Mary Church Terrell

The [16th] Biennial of the National Association of Colored Women - 1929

Mary Church Terrell
January 01, 1929— Washington, D.C.
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Written by Mary Church Terrell

1615 S St., N.W.

Washington, D.C.

The Biennial of the National Association of Colored Women.

Few organizations have grown more rapidly and have worked more effectively than the National Association of Colored Women which will hold its 16th Biennial in this city from July 27th to August 3rd. It was formed here in the 19th Street Baptist Church on July 21st 1896. It started in rather an unusual way, did the National Association of Colored Women and its history is a bit unique. Sometimes church and societies split and the next thing one knows an offshoot starts a new congregation or a new society springs up. But the National Association of Colored Women was not formed from a split, but from the union of the National Federation of Afro-American Women and the Colored Women’s League which was formed here in 1892.

Thoughtful colored women realized that it would be difficult, if not impossible, to establish two national bodies on a firm foundation, but they were sure they could make one a brilliant success.

The first annual convention of the Colored Women’s League met at the 15th Street Presbyterian Church which was opposite

July 14, 15, and 16, 1896 and the 2nd annual convention of the National Federation of Afro-American Women met at the 19th Street Baptist Church July 20, 21 22 the same year. During the sessions of these two organizations it was decided to merge them into one. But before the union could be effective there was a rather heated, not to say acrimonious, discussion as to whether the League had a sufficient number of clubs to be called national.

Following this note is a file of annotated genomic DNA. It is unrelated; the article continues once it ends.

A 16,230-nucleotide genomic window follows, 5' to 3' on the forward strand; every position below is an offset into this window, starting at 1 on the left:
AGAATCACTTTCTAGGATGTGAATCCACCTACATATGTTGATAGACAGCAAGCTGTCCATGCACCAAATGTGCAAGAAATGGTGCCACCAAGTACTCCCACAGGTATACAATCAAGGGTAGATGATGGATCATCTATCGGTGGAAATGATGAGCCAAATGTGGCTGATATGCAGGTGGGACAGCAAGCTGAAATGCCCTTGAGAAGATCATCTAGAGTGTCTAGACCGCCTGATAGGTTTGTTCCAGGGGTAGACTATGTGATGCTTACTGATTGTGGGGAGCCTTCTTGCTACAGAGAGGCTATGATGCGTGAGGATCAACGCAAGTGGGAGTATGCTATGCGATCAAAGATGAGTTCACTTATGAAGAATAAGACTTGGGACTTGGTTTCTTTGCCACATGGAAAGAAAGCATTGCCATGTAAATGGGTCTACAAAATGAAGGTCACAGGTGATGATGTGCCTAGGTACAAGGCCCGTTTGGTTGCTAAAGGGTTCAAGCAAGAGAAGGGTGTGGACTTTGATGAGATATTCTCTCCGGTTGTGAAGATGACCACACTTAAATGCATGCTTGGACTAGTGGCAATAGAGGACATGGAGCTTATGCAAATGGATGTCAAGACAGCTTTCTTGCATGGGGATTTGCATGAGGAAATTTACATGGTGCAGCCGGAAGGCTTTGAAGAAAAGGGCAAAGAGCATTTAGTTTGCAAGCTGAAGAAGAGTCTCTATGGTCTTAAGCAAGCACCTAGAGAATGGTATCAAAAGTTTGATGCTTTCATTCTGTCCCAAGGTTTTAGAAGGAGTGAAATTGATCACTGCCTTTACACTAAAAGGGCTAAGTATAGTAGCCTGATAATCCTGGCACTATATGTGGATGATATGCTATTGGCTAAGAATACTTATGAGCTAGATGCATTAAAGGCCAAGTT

The League insisted that it was the first to issue the call for a nat[i]onal organization of women and the Federation was just as sure that it was the first really to put the idea over.. When the Colored Women’s League was formed here in 1892 with Mrs. Helen Cook as its president the members resolved that: the colored women of the United States associate ourselves together to collect all facts obtainable showing the moral, intellectual, industrial and social growth and attainments of our people: to foster unity of purpose: to consider and determine methods which will promote the best interests of the colored people in any direction that suggests itself. There is no doubt whatever that is was a call for a national organization. But, although the League issued the call in 1892, it did not actually have a national meeting till 1896. But in 1896 Mrs. Josephine Pierre Ruffin of Boston, president of the Woman’s Era Club, called a group of women together in that city from various sections of the country and formed a national organization, known as the National Federation of Afro-American Women with Mrs. Booker T. Washington as president. It is clear, therefore, that while the Colored Women’s League of this city sent out the first call for a national organization of colored women of which there is any record, the Federation was the first to hold such a meeting.